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Semisopochnoi Island description and information




Official Name: Semisopochnoi Island
Type:Intracaldera stratocones
Most Recent Activity:February 6, 2021
Seismically Monitored: Yes
Color Code:GREEN
Alert Level:NORMAL
Elevation: 2625 ft (800 m)
Latitude: 51.9288° N
Longitude:179.5977° E
Quadrangle:Rat Islands
CAVW Number:311060
Pronunciation: Sound file
Associated Features:Sugarloaf Peak
Lakeshore Cone
Mount Young
Anvil Peak
Ragged Top
Three-quarter cone
Nearby towns:Adak 161 mi (259 km) SE
Shemya Station 238 mi (383 km) NW
Atka 264 mi (425 km) NE
Attu Station 277 mi (445 km) NW
Anchorage 1309 mi (2107 km) NE
From Wood and Kienle (1990) [1]: "Semisopochnoi is the largest young volcanic island in the western Aleutians and is composed of a variety of volcanic landforms. Basaltic pyroclastic material built a shield of ~20 km wide (at sea level) which culminated in a post-glacial pumice and ash eruption of dacite and andesite, producing an 8-km-wide caldera. Smaller composite cones are both pre- and post-glacial. Mount Cerberus is the most active of the three younger cones within the caldera. These young cones are dominantly two-pyroxene, high-alumina basalt, and andesite. One young composite cone (Sugarloaf) has olivine basalt. Dacite and andesite are found among the eruptive products of the pre caldera shield. Much of the island is covered by basaltic to andesitic ash derived from the younger cones. Semisopochnoi's tholeiitic differentiation trend (iron is enriched as silica increases) and relatively large volume are common in volcanoes near segment boundaries. Semisopochnoi is also on a small submarine ridge that extends northward as a part of the scorpion-tail-shaped Bower's Ridge; it is unclear if this setting influences its volcanism.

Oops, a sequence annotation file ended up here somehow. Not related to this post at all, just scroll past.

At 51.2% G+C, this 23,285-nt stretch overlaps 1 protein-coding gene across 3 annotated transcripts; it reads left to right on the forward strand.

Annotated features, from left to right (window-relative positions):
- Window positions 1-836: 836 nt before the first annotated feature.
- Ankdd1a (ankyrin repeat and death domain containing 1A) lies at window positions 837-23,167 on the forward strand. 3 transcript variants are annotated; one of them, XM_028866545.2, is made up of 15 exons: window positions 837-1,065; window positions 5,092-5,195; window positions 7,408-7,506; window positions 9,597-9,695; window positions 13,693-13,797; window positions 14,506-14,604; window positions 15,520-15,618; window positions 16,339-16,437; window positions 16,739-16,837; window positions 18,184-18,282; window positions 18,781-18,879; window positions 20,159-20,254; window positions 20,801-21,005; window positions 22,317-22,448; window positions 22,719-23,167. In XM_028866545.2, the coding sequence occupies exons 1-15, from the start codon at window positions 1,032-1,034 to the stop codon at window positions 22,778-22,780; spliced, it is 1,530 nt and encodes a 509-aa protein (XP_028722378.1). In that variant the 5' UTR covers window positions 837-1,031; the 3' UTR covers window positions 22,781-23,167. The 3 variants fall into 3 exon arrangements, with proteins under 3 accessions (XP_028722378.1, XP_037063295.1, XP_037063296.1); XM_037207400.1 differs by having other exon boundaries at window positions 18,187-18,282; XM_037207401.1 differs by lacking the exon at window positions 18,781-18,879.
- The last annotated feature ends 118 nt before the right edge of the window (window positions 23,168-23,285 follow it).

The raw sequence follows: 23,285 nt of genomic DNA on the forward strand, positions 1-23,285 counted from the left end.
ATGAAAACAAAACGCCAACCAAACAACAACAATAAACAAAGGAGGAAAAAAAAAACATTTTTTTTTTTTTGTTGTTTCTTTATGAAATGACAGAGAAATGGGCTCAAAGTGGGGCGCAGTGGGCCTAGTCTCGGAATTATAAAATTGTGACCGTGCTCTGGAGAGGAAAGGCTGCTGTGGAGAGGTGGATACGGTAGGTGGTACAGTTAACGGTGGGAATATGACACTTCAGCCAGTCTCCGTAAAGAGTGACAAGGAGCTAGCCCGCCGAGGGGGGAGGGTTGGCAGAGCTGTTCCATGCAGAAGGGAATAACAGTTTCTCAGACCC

"An historic eruption of Semisopochnoi was reported in 1873, and at least four others may have occurred in the previous hundred years, but documentation is scanty. These eruptions apparently emanated from the flanks of Mount Cerberus; the most recent flow appears to be less than a century old."

Volcanoes of North America: United States and Canada, 1990
Wood, C. A., and Kienle, Juergen, (eds.), 1990, Volcanoes of North America: United States and Canada: New York, Cambridge University Press, 354 p.

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Page modified: September 29, 2020 12:19
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